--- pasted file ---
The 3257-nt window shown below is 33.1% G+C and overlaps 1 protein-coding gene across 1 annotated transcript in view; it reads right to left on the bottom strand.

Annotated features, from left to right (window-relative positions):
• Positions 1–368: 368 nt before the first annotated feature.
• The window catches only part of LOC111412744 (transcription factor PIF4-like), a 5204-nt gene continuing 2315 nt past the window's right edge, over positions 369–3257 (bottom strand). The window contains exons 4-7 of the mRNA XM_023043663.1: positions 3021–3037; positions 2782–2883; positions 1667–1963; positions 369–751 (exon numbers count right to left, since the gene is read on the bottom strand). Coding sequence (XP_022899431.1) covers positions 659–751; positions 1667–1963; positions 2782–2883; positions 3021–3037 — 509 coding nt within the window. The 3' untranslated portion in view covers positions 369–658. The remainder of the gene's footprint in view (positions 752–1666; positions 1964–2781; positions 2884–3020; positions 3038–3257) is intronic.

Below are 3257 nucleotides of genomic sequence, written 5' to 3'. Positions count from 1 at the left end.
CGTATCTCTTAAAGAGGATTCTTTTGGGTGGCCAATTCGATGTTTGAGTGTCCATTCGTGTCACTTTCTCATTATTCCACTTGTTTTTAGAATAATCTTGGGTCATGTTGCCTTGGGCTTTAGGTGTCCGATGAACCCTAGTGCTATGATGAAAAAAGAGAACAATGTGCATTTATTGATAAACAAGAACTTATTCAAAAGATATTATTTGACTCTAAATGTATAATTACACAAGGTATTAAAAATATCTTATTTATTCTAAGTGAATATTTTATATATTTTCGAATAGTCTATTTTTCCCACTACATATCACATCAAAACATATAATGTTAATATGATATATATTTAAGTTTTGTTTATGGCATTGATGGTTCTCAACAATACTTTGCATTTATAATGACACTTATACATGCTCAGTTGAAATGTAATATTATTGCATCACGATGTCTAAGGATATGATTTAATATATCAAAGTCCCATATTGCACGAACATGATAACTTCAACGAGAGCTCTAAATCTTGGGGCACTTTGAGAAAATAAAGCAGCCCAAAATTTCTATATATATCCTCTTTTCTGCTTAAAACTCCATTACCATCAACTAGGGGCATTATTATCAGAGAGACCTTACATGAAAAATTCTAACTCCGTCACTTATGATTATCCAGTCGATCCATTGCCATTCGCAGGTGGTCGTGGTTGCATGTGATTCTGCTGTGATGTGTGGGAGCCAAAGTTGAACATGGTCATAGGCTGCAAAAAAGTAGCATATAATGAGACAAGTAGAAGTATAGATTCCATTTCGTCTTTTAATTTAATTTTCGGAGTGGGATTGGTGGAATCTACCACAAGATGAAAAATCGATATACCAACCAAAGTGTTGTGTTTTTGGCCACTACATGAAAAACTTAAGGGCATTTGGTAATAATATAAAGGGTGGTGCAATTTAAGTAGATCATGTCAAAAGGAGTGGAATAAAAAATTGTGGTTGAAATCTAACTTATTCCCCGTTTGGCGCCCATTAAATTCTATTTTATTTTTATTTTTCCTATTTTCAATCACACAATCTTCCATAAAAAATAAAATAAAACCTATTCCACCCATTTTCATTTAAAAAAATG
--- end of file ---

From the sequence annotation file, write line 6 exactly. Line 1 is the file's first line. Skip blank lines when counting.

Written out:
CGTATCTCTTAAAGAGGATTCTTTTGGGTGGCCAATTCGATGTTTGAGTGTCCATTCGTGTCACTTTCTCATTATTCCACTTGTTTTTAGAATAATCTTGGGTCATGTTGCCTTGGGCTTTAGGTGTCCGATGAACCCTAGTGCTATGATGAAAAAAGAGAACAATGTGCATTTATTGATAAACAAGAACTTATTCAAAAGATATTATTTGACTCTAAATGTATAATTACACAAGGTATTAAAAATATCTTATTTATTCTAAGTGAATATTTTATATATTTTCGAATAGTCTATTTTTCCCACTACATATCACATCAAAACATATAATGTTAATATGATATATATTTAAGTTTTGTTTATGGCATTGATGGTTCTCAACAATACTTTGCATTTATAATGACACTTATACATGCTCAGTTGAAATGTAATATTATTGCATCACGATGTCTAAGGATATGATTTAATATATCAAAGTCCCATATTGCACGAACATGATAACTTCAACGAGAGCTCTAAATCTTGGGGCACTTTGAGAAAATAAAGCAGCCCAAAATTTCTATATATATCCTCTTTTCTGCTTAAAACTCCATTACCATCAACTAGGGGCATTATTATCAGAGAGACCTTACATGAAAAATTCTAACTCCGTCACTTATGATTATCCAGTCGATCCATTGCCATTCGCAGGTGGTCGTGGTTGCATGTGATTCTGCTGTGATGTGTGGGAGCCAAAGTTGAACATGGTCATAGGCTGCAAAAAAGTAGCATATAATGAGACAAGTAGAAGTATAGATTCCATTTCGTCTTTTAATTTAATTTTCGGAGTGGGATTGGTGGAATCTACCACAAGATGAAAAATCGATATACCAACCAAAGTGTTGTGTTTTTGGCCACTACATGAAAAACTTAAGGGCATTTGGTAATAATATAAAGGGTGGTGCAATTTAAGTAGATCATGTCAAAAGGAGTGGAATAAAAAATTGTGGTTGAAATCTAACTTATTCCCCGTTTGGCGCCCATTAAATTCTATTTTATTTTTATTTTTCCTATTTTCAATCACACAATCTTCCATAAAAAATAAAATAAAACCTATTCCACCCATTTTCATTTAAAAAAATG